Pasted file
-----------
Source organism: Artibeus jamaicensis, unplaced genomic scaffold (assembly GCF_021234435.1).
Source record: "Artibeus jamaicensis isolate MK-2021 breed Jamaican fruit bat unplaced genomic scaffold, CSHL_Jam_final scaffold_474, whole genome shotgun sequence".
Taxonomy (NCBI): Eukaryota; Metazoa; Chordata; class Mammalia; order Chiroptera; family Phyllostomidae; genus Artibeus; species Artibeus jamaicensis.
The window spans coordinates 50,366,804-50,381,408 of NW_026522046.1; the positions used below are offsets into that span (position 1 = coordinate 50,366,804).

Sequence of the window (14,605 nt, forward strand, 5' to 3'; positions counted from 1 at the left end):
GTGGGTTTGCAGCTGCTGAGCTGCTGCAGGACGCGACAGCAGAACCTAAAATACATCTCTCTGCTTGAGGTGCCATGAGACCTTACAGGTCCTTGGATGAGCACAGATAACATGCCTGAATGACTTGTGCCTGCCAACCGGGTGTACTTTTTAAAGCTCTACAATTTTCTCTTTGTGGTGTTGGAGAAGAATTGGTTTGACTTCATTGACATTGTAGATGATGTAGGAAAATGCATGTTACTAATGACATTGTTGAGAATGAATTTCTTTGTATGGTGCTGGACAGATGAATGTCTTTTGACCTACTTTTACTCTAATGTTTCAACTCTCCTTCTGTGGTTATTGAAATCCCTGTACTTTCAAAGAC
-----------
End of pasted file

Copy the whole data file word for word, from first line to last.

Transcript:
Source organism: Artibeus jamaicensis, unplaced genomic scaffold (assembly GCF_021234435.1).
Source record: "Artibeus jamaicensis isolate MK-2021 breed Jamaican fruit bat unplaced genomic scaffold, CSHL_Jam_final scaffold_474, whole genome shotgun sequence".
Taxonomy (NCBI): Eukaryota; Metazoa; Chordata; class Mammalia; order Chiroptera; family Phyllostomidae; genus Artibeus; species Artibeus jamaicensis.
The window spans coordinates 50,366,804-50,381,408 of NW_026522046.1; the positions used below are offsets into that span (position 1 = coordinate 50,366,804).

Sequence of the window (14,605 nt, forward strand, 5' to 3'; positions counted from 1 at the left end):
GTGGGTTTGCAGCTGCTGAGCTGCTGCAGGACGCGACAGCAGAACCTAAAATACATCTCTCTGCTTGAGGTGCCATGAGACCTTACAGGTCCTTGGATGAGCACAGATAACATGCCTGAATGACTTGTGCCTGCCAACCGGGTGTACTTTTTAAAGCTCTACAATTTTCTCTTTGTGGTGTTGGAGAAGAATTGGTTTGACTTCATTGACATTGTAGATGATGTAGGAAAATGCATGTTACTAATGACATTGTTGAGAATGAATTTCTTTGTATGGTGCTGGACAGATGAATGTCTTTTGACCTACTTTTACTCTAATGTTTCAACTCTCCTTCTGTGGTTATTGAAATCCCTGTACTTTCAAAGAC